Although this is Steinbeck’s characteristic style, it can also serve as precise directions for the actor. There is nothing here which cannot be turned into images of physical reality. Critics who seem surprised at the ease with which Steinbeck’s work moves from one medium to another may find their explanation here. Precisely this fidelity to physical detail was responsible, for example, for the success Of Mice and Men first as a novel, then as a play, then as a film. And yet, in The Grapes of Wrath, the film-makers rethought the material for themselves, and frequently found more exact cinematic keys to the mood and color of particular scenes in the book. Often their additions are most effective in areas where the novel is powerless—in moments of silence. Casy jumping over a fence and tripping, after the boast about his former preaching prowess; Ma Joad burning her keepsakes (the little dog from the St. Louis Exposition, the old letters, the card from Pa); the earrings which she saves, holding them to her ears in the cracked mirror, while the sound track carries the muted theme from “Red River Valley”; the handkerchiefs which Tom and Casy hold to their mouths in the gathering dust; Tom laboriously adding an “s” to “funerl” in the note which will accompany Grampa to his grave; the reflection of Al, Tom, and Pa in the jalopy’s windshield at night as the family moves through the hot, eery desert—all these, while they have no precedent in the novel, make for extraordi­narily effective cinema. The images are clean and precise, the filmic signature of a consistent collaboration between John Ford and his cameraman.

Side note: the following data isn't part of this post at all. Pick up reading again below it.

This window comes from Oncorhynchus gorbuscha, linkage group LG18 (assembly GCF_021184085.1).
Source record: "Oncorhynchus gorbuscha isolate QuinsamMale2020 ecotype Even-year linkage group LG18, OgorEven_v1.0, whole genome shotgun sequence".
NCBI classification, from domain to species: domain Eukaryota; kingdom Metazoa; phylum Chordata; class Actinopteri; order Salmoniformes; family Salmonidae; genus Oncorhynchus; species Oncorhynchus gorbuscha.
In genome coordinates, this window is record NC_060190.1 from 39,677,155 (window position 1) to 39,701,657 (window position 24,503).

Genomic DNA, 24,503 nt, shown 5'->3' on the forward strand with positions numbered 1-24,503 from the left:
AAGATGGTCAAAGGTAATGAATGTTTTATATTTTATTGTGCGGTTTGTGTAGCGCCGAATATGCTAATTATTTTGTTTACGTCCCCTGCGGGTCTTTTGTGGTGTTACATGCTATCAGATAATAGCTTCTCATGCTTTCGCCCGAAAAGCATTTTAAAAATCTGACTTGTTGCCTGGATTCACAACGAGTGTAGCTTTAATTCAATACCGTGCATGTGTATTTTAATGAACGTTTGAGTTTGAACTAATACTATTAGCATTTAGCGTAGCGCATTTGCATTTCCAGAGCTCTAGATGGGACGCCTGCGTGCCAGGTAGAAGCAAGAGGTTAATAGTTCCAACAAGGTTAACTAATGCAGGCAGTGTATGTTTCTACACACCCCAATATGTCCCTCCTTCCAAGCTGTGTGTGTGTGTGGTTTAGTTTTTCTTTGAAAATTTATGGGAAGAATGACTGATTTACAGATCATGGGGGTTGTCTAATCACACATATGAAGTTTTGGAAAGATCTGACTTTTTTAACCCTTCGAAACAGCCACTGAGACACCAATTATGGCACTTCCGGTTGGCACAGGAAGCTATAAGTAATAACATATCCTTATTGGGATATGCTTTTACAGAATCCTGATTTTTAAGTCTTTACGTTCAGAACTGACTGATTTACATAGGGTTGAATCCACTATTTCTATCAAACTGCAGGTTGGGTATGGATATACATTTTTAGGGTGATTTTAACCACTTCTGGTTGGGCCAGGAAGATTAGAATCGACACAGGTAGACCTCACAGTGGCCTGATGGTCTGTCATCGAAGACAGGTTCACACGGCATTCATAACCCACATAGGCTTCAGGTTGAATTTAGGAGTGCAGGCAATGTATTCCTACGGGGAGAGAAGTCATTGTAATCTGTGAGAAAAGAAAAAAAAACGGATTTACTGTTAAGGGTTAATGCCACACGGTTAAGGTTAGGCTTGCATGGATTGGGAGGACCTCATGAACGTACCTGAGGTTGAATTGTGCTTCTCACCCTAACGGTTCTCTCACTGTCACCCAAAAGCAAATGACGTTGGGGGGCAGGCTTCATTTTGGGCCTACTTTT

The deletions, on one level, are sacrifices to the exigencies of time and plot. The dialogue is severely pruned. Most of the anec­dotes are dropped, along with the curse words. And the leisurely, discursive pace of the novel gives way to a tightly knit sequence of events. The episodes involving the traveling companionship of the Wilsons; the desertions of Noah and Connie; the repeated warnings about the dismal conditions in California from bitterly disappointed migrants who are traveling home the other way; and countless other small events do not appear in the film story, though a few of them, like Noah’s desertion, appeared in the script and were even shot during production. But the moment we go from an enumeration of these deletions to the arrangement of sequences in the final work, we have come to our central struc­tural problem.